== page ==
Public Benefits Eligibility Law for Special Needs and Disabled Persons

Special Needs Trusts in New Jersey

If you have a family member or someone close to you with a special need(s) and/or a disability, you may want to learn more about the many federal and state benefit programs available to him or her.  Disability and special needs law for children and adults is a maze.  At Hanlon Niemann & Wright, we guide and assist individuals and families looking to qualify for public benefits legally and ethically as the law permits.

Life is Tougher with a Disability

Life is hard without having a disability. The life of a person with a disability and his/her family caregiver(s) can be even harder, more isolated, and full of anxiety, fear, frustration, and expense. The future is less certain especially if a caretaker is getting older and/or is declining in health.  Caregivers do not live forever or stay healthy until their older age.

Don’t Lose Out on the Services and Benefits Available to Young and Older Persons with Disabilities and Special Needs

Have you noticed that some people know all the tricks and strategies to gain benefits under state welfare and support programs but middle-class, hardworking parents and families like you struggle to get the help needed for a loved one?  It’s wrong and it’s unfair, and it can end for you because Hanlon Niemann & Wright is dedicated to helping you maximize your eligibility and approval for all available state and federal programs, services, and financial aid.  At Hanlon Niemann & Wright, we represent families, parents, grandparents, guardians, powers of attorney, and interested persons seeking the assistance of experienced legal counsel.  Contact Fredrick P. Niemann, Esq. toll-free at (855) 376-5291 or email him at to schedule a face-to-face discussion about how we can assist you.  As a father of four children (now adults), Mr. Niemann understands the importance of advance planning.  You’ll find him really easy to talk to and genuinely interested in helping you.  Call or email him today.


Support Person Permitted to Accompany a Person with a Disability Who Needs Be Hospitalized

The Commissioner of the Department of Health issued a very important memorandum to New Jersey Hospitals. It is important because it instructs hospitals to allow a designated support person to accompany a person with a disability who has to be hospitalized. The support person has to be someone who does not have symptoms of COVID-19.  The hospital is required to screen the support person every 12 hours, and they have to stay at the hospital during their loved one’s hospitalization. They cannot leave. The hospitals are also instructed to supply Personal Protective Equipment to the support person.  Hospitals are permitted, but not required, to allow a second support person.

This is extremely important.  If your loved one with a disability has difficulty communicating, or is in the midst of a mental health crisis, they do not have to be alone.  This is an important exception to the limitations on visitors at our hospitals.

This instruction applies to anyone with a disability that, “May be due to altered mental status, intellectual or cognitive disability, communication barriers or behavioral concerns.”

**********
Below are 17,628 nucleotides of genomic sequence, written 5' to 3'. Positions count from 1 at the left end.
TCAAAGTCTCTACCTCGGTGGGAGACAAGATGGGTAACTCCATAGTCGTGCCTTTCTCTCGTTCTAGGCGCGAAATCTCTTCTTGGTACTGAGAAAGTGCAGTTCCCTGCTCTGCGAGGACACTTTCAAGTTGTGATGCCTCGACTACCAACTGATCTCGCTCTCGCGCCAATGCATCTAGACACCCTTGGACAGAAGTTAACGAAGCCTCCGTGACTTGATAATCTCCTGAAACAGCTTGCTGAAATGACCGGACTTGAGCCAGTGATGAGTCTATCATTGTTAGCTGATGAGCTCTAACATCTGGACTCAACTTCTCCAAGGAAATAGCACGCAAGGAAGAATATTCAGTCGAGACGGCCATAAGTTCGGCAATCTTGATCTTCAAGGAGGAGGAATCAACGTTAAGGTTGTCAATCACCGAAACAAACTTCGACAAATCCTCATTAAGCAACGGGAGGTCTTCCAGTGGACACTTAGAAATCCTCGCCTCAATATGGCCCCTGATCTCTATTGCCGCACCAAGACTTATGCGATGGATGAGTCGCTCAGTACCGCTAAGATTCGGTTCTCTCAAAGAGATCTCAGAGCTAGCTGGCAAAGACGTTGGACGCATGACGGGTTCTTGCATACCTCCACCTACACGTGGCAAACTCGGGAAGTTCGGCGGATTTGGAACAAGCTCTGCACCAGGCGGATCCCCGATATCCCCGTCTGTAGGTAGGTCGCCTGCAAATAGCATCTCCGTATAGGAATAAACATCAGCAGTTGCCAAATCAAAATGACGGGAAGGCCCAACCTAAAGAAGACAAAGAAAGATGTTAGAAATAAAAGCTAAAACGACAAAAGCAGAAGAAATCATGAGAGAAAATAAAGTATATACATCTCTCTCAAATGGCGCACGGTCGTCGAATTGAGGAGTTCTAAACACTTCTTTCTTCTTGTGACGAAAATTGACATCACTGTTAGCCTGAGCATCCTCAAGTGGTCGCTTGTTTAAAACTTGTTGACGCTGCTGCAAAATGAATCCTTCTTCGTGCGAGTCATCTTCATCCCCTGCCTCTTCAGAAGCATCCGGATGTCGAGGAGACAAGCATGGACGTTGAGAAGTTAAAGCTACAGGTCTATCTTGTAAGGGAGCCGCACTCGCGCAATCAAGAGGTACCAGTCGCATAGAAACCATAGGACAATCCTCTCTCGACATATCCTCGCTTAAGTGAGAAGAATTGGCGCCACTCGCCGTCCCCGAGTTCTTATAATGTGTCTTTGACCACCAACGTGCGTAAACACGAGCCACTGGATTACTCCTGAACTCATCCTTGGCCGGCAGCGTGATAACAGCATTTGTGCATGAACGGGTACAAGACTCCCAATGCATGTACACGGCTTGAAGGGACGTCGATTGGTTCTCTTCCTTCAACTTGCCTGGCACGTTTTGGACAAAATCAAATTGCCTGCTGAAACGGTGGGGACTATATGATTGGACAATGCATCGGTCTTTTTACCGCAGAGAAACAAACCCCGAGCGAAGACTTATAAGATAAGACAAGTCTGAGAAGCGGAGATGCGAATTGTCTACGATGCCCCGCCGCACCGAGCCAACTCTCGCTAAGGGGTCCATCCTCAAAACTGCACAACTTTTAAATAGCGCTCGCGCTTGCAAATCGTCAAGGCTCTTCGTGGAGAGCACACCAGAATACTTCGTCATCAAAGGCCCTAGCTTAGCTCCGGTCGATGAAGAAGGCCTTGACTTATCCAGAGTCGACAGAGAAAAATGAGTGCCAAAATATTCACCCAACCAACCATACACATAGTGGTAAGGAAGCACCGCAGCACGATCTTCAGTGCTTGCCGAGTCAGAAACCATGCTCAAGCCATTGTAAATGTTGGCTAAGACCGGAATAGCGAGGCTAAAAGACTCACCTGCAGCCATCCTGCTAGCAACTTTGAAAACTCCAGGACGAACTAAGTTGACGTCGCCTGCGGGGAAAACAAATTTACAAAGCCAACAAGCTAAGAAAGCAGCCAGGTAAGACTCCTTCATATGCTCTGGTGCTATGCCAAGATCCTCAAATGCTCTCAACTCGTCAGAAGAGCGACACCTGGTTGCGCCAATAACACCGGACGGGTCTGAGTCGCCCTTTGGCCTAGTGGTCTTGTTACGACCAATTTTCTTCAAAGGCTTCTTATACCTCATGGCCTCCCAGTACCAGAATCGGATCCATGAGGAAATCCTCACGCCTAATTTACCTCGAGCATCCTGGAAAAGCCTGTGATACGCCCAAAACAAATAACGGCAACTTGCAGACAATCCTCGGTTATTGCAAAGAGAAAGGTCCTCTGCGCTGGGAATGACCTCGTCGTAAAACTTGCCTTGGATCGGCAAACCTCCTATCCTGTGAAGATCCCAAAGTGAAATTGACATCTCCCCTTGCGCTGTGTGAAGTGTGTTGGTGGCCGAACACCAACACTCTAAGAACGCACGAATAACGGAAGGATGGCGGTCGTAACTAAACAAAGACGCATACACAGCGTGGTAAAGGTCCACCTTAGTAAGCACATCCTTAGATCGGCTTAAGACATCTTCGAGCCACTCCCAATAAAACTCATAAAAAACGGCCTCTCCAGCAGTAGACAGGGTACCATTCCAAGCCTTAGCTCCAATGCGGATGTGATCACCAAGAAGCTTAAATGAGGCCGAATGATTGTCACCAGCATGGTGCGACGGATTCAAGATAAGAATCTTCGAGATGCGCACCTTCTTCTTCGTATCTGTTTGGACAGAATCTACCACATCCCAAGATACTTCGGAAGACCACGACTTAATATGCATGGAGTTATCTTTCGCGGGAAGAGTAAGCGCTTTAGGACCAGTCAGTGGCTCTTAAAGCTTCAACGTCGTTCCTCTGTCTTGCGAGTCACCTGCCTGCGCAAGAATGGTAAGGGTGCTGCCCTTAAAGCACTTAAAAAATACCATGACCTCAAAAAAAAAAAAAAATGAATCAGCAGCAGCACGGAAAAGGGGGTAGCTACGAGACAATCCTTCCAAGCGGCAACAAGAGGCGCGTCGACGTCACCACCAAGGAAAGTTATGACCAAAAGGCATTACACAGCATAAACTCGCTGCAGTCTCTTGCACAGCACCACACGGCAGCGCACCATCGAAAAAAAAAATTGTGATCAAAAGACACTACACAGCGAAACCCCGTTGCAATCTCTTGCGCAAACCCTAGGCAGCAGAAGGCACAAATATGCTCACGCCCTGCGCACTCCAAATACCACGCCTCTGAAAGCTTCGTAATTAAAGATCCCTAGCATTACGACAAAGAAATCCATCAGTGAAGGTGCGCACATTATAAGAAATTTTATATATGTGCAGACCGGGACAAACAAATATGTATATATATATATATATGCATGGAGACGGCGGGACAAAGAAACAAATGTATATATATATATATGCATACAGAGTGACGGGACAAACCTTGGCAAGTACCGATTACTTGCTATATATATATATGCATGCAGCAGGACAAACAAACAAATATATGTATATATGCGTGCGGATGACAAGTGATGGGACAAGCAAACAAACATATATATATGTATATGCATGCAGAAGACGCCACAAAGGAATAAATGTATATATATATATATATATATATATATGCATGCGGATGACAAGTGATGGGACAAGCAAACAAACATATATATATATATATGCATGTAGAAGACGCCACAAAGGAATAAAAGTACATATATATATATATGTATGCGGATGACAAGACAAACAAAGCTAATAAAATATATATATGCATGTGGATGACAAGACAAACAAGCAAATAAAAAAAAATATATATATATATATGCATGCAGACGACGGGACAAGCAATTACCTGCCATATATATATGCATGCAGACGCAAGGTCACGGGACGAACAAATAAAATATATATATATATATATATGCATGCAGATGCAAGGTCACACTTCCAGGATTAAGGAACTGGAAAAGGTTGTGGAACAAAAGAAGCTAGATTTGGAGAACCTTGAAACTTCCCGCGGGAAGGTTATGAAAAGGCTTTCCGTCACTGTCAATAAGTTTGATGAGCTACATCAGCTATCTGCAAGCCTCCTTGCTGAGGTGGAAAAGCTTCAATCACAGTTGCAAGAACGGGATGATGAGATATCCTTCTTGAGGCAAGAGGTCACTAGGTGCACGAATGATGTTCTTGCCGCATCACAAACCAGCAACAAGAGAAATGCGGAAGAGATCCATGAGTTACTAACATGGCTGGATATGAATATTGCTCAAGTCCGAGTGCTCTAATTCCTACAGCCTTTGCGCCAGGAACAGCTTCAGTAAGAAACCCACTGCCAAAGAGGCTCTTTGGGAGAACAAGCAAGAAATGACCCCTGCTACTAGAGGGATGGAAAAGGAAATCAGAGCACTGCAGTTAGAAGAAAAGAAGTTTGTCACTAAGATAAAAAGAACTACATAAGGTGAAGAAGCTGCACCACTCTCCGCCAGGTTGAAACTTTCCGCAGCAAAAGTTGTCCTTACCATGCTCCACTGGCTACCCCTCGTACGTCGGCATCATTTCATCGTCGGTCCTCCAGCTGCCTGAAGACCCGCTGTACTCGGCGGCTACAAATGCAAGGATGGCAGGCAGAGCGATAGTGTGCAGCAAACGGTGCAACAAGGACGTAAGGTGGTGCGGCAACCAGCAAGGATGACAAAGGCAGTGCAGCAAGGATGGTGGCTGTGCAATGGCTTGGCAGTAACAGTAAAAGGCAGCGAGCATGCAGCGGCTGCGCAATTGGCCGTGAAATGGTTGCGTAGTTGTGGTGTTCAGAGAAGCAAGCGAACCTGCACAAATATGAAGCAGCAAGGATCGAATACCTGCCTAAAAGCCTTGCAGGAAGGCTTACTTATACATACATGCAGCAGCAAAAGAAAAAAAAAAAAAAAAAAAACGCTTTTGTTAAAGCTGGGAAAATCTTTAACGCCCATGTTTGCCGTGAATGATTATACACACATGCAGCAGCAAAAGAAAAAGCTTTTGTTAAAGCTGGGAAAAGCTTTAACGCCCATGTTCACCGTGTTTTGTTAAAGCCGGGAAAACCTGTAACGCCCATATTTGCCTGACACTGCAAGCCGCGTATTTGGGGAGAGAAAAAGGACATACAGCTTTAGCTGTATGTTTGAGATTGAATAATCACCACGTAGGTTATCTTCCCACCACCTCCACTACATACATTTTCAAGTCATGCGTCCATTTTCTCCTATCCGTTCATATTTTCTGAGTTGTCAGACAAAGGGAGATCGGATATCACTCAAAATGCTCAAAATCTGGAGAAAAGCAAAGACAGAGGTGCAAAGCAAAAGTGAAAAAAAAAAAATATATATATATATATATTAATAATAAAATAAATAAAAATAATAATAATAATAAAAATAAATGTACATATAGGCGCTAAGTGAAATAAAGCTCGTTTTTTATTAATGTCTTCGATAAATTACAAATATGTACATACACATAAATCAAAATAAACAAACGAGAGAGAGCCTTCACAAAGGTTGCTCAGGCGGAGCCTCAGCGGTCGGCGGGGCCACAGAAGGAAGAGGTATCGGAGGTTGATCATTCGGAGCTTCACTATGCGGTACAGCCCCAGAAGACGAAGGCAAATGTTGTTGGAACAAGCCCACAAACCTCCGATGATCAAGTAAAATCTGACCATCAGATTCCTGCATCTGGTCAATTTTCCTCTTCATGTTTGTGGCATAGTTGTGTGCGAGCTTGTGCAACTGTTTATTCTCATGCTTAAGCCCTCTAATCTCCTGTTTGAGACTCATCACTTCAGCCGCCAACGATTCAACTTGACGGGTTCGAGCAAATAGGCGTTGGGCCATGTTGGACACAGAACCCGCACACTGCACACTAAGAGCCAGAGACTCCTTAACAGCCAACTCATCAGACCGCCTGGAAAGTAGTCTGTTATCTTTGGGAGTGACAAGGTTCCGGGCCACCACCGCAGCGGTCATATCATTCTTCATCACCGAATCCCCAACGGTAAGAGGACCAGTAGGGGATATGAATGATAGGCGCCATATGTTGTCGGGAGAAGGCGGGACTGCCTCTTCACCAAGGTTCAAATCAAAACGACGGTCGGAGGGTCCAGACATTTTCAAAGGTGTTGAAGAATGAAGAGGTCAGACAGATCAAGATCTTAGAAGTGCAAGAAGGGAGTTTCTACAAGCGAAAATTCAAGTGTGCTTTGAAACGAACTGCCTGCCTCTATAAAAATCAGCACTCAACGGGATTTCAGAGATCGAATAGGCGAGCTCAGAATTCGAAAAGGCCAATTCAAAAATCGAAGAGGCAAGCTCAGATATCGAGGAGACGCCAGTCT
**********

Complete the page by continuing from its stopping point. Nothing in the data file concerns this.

If you have a loved one with a disability who has been hospitalized, and they do not have a support person with them, contact Fredrick P. Niemann, Esq. toll-free at (855) 376-5291 or email him at to discuss your family member’s right to be accompanied by a support person while they are hospitalized.

Let’s Work Together to Achieve a Terrific Result

Millions of Americans and thousands of NJ families have members with special needs and/or disabilities. These disabilities can be physical, intellectual, emotional and/or psychological.

Even if you don’t have a family member with a disability, you likely know many families and individuals who do.

Understanding New Jersey and Federal Disability Laws, Programs and Benefits

If a person is eligible for Supplemental Security Income (SSI), Medicaid, DDD, PPP, Social Security Disability (SSD) and other benefit program(s) (i.e., Section 8 housing, group housing, food stamps, prescription drug assistance, health insurance), you need to act now.  Funding and wait lists exist for many programs so don’t delay.

Discovering the State Agencies with the Authority to Act

There are three principal agencies for services under NJ law; the Division of Developmental Disabilities (DDD); the Division of Mental Health and Addiction Services (DMHAS), and the Department of Children and Families (DCF).  They serve different individuals.

Individuals who qualify under DDD or DMHAS are person(s) with a developmental disability, person(s) with an intellectual disability, person(s) with a health condition or a diagnosis of mental disorder, individuals diagnosed with disabling anxiety, depression, bipolar, borderline personality disorder, schizo-affective disorder, schizophrenia, and other similar mental disorders can also be eligible for services in New Jersey.

From start to finish, the entire experience of the “dreaded” estate planning and especially preparing our special needs child trust agreement went so smoothly.  That is thanks to the professionalism and dedication of Mr. Niemann and his wonderful staff.

Mr. Niemann, with the help of Lucille and Michele managed to guide us with sound advice, answer each and every question that arose (and there were many!) with the utmost patience, sensitivity and always with a smile on their faces.  Thank you from the bottom of our hearts!

We will be counting on all of you for helping us to obtain guardianship of Hannah next year!
—Sharon Arafa, Cliffwood, NJ

To Better Understand Public Benefits Law, You Need to Understand “Means Tested” Programs

The government benefit program(s) your loved one may qualify under often introduces a significant amount of complexity.  This is because there are multiple public benefit programs, and each program has its own set of rules that determine eligibility.  While an extensive examination of these programs is beyond the scope of this page, it is important to understand that it is this complexity that is found in the rules and guidelines under which public benefit laws operate.

Eligibility for Means Tested Programs

Level of Care / Medical Eligibility

As a practical matter, the first test to pass is the physical and/or cognitive requirement established for program eligibility.  Simply put, a person must medically “need” the public benefits for which they apply. This is known as the medical eligibility test.  In the following discussion, I am assuming that medical “eligibility” for benefits is not an issue and therefore, I will only examine financial eligibility.  But I caution you, proof of medical eligibility is and always will be the threshold proof required to successfully obtain services and benefits.  If you have questions about medical eligibility, then we can meet to evaluate this issue as well.